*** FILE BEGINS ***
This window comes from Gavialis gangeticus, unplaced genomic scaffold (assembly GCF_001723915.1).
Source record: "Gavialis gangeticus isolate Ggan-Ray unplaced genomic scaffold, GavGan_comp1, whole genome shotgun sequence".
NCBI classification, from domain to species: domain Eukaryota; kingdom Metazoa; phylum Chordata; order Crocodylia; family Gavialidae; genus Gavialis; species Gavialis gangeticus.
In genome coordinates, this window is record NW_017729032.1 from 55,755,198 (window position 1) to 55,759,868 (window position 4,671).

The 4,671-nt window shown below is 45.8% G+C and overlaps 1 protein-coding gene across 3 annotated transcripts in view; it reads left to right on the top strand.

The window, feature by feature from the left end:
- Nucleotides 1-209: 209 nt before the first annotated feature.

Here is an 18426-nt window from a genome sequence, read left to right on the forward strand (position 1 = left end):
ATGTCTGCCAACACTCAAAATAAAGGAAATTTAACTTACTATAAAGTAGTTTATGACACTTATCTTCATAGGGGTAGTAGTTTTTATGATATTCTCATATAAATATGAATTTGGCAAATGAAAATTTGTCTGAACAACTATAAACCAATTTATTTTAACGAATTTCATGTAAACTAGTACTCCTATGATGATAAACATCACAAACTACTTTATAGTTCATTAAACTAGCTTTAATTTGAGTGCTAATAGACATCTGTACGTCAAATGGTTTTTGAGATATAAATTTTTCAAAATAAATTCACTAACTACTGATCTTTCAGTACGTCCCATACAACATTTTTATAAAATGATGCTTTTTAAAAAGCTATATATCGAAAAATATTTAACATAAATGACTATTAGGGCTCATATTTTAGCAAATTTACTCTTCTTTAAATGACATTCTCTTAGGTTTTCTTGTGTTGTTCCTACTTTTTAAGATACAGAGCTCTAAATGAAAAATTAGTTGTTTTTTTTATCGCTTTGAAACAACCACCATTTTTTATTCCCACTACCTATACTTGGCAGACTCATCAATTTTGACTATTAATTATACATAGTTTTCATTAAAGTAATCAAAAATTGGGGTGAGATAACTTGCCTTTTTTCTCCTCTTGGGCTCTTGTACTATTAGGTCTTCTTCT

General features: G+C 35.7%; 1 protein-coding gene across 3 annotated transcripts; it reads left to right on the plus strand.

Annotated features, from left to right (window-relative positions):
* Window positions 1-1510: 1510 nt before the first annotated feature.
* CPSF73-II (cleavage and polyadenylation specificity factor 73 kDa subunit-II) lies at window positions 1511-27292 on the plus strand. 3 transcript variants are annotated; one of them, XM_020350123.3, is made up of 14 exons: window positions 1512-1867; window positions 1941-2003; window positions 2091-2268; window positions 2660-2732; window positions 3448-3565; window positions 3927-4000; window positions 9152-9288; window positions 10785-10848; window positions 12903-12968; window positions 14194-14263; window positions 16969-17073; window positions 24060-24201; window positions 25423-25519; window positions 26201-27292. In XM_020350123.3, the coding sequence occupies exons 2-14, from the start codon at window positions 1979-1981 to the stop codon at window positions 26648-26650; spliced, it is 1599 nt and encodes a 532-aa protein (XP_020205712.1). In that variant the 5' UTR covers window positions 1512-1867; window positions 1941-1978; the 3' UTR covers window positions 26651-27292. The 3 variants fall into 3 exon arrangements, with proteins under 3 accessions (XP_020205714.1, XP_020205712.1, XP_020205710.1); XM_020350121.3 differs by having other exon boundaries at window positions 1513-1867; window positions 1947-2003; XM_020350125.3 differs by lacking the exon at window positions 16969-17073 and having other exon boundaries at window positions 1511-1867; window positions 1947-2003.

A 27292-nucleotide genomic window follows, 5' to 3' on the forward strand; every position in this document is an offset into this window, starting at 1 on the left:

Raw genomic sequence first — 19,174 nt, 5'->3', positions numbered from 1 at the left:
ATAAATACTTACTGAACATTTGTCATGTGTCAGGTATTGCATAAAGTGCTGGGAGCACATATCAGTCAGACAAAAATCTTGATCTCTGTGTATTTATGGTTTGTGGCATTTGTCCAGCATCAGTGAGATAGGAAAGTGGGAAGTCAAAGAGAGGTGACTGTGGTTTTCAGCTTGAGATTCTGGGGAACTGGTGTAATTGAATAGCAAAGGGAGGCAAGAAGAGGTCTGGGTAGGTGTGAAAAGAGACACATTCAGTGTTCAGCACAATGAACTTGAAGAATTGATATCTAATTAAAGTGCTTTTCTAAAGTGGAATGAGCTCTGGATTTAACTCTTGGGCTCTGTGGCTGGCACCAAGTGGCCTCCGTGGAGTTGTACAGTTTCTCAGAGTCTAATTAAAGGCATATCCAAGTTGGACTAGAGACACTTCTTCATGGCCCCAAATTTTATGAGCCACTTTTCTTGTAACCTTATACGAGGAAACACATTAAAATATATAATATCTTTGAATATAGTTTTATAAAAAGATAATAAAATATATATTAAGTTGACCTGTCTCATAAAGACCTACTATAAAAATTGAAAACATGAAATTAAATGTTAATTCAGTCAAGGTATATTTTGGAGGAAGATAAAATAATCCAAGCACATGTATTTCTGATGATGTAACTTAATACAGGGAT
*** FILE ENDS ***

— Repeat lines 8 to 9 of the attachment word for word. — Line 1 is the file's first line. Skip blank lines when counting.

Here is an 18426-nt window from a genome sequence, read left to right on the forward strand (position 1 = left end):
ATGTCTGCCAACACTCAAAATAAAGGAAATTTAACTTACTATAAAGTAGTTTATGACACTTATCTTCATAGGGGTAGTAGTTTTTATGATATTCTCATATAAATATGAATTTGGCAAATGAAAATTTGTCTGAACAACTATAAACCAATTTATTTTAACGAATTTCATGTAAACTAGTACTCCTATGATGATAAACATCACAAACTACTTTATAGTTCATTAAACTAGCTTTAATTTGAGTGCTAATAGACATCTGTACGTCAAATGGTTTTTGAGATATAAATTTTTCAAAATAAATTCACTAACTACTGATCTTTCAGTACGTCCCATACAACATTTTTATAAAATGATGCTTTTTAAAAAGCTATATATCGAAAAATATTTAACATAAATGACTATTAGGGCTCATATTTTAGCAAATTTACTCTTCTTTAAATGACATTCTCTTAGGTTTTCTTGTGTTGTTCCTACTTTTTAAGATACAGAGCTCTAAATGAAAAATTAGTTGTTTTTTTTATCGCTTTGAAACAACCACCATTTTTTATTCCCACTACCTATACTTGGCAGACTCATCAATTTTGACTATTAATTATACATAGTTTTCATTAAAGTAATCAAAAATTGGGGTGAGATAACTTGCCTTTTTTCTCCTCTTGGGCTCTTGTACTATTAGGTCTTCTTCT